If you journey along Austfjorden, you at the same time turn the pages of time back through Ice Age history. The landforms show how the landscape has developed gradually as the glaciers have grown - and melted again - in several episodes: from small cirques, we see innermost at Dyrdal, to larger fjords, like at Mas fjord further out.
Until 1743 the people from Modal had to wait for a flood in MOSTRAUMEN before they could draw their boats up the river current, and then row back across Lake Movatnet. But, that year the flood opened a free passageway all the way to Mo. Hordaland had gained a new tidal waterway.
Many still remember when the avalanche struck Nedre Helland, on the 14th of August, 1953 14:30 o'clock. All of the buildings at one of the farms and the main house on the neighbouring farm were destroyed. The one woman who was inside a building escaped, frightened but unharmed. The same with the others who lived at Nedre Helland; everyone was a safe distance from the avalanche.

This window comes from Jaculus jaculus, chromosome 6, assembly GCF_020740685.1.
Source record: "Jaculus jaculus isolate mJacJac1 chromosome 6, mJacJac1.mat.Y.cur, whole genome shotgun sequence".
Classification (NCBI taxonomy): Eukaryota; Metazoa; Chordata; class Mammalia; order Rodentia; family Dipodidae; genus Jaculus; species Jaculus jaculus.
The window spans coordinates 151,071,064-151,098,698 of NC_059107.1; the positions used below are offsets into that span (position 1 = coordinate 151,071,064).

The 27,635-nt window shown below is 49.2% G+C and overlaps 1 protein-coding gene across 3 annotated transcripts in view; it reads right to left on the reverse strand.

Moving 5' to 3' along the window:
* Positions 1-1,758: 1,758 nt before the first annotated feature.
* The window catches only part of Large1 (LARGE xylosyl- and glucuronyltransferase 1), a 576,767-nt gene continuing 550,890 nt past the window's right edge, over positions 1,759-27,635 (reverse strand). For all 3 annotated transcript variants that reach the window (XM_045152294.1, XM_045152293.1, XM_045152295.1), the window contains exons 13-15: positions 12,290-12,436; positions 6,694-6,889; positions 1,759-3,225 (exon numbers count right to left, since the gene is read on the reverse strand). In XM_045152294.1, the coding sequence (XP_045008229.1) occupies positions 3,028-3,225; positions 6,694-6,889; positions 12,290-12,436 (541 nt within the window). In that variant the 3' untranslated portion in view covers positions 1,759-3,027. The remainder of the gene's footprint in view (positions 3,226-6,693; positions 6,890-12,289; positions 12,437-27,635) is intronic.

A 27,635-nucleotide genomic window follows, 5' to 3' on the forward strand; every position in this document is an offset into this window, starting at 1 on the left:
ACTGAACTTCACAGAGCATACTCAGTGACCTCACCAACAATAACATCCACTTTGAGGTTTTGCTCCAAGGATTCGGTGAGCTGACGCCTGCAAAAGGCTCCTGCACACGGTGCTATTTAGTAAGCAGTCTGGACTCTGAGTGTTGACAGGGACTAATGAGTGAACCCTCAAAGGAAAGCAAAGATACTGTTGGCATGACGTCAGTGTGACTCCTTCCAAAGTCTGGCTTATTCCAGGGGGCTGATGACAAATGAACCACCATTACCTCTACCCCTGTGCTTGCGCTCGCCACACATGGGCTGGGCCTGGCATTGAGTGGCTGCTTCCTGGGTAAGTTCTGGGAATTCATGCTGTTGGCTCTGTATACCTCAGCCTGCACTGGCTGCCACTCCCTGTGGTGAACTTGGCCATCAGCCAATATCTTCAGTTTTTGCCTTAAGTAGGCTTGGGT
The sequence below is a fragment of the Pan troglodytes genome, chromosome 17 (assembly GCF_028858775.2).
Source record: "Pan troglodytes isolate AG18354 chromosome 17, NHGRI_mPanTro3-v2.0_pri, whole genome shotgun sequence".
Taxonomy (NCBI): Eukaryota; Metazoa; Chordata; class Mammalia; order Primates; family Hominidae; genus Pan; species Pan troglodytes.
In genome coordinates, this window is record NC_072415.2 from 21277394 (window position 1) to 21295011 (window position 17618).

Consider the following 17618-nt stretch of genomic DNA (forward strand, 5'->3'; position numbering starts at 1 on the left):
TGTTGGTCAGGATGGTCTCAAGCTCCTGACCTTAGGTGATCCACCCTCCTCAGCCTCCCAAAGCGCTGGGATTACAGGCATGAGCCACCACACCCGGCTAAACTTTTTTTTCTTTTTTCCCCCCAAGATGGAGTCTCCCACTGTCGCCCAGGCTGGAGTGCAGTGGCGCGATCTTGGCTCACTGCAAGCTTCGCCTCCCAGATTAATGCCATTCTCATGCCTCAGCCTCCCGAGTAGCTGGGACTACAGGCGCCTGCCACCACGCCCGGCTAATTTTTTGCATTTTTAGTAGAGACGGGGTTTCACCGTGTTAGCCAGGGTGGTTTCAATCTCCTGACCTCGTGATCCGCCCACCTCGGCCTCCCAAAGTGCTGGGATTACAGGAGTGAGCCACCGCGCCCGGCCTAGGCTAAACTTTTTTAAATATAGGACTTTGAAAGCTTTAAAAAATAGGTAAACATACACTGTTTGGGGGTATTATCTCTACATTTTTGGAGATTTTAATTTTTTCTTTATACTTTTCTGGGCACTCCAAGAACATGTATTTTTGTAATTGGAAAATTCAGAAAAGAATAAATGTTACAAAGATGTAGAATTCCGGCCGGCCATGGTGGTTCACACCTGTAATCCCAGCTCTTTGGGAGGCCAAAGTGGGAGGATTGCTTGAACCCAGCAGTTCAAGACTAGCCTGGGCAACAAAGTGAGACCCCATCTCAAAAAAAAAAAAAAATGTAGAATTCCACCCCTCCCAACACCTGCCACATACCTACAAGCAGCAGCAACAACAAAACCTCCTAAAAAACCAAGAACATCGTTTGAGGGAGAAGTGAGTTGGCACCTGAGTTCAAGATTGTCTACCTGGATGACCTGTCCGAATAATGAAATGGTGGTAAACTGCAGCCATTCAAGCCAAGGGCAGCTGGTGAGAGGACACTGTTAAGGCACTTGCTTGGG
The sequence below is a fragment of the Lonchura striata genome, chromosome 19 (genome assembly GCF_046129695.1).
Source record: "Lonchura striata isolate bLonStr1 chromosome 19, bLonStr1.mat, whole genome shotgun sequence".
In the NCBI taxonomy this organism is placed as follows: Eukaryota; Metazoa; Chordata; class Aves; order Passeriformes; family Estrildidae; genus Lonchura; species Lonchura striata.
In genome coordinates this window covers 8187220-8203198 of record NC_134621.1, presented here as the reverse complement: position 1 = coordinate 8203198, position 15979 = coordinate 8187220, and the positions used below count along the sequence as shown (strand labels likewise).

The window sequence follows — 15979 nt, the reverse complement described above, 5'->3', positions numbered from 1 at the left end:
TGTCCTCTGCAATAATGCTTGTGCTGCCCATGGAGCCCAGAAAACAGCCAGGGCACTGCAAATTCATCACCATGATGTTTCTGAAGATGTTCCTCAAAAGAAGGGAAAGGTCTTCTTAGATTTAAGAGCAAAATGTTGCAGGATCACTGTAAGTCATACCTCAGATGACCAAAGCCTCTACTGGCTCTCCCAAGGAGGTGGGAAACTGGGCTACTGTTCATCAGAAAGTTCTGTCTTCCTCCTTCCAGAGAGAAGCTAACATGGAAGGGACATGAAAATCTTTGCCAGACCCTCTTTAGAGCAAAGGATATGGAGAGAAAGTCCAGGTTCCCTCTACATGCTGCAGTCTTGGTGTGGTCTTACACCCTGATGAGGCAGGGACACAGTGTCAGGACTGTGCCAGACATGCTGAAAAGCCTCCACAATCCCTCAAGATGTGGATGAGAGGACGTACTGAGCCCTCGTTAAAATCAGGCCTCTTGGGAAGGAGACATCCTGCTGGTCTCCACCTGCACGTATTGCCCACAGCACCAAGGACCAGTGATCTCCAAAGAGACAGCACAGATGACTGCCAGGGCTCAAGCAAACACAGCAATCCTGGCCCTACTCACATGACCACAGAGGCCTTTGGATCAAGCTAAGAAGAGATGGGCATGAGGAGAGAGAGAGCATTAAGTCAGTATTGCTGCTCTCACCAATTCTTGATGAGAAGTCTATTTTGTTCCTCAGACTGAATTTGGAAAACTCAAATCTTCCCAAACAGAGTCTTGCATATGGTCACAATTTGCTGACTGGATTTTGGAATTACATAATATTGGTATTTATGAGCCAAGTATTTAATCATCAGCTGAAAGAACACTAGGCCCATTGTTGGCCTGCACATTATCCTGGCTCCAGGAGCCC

The regulation of Lake Storavatnet has created a rare geological phenomenon: When Herlandsfossen power station taps the reservoir during the spring and summer, the old shoreline of hard bedrock comes into view.
The peat bogs on Toska have been mined for peat since 1946, when the island got electricity. In this treeless coastal landscape, peat was the most important source of energy, and this took quite a toll on the bogs.
Eksingedalen alternates between wide, flat flood plains with good farmland, and narrow passages with waterfalls where the roads cling to the mountainsides. The alternations in the landscape are a result of the sculpturing work by glaciers over several ice ages, and the deposition of the glacial river deposits when the last glacier finally melted back.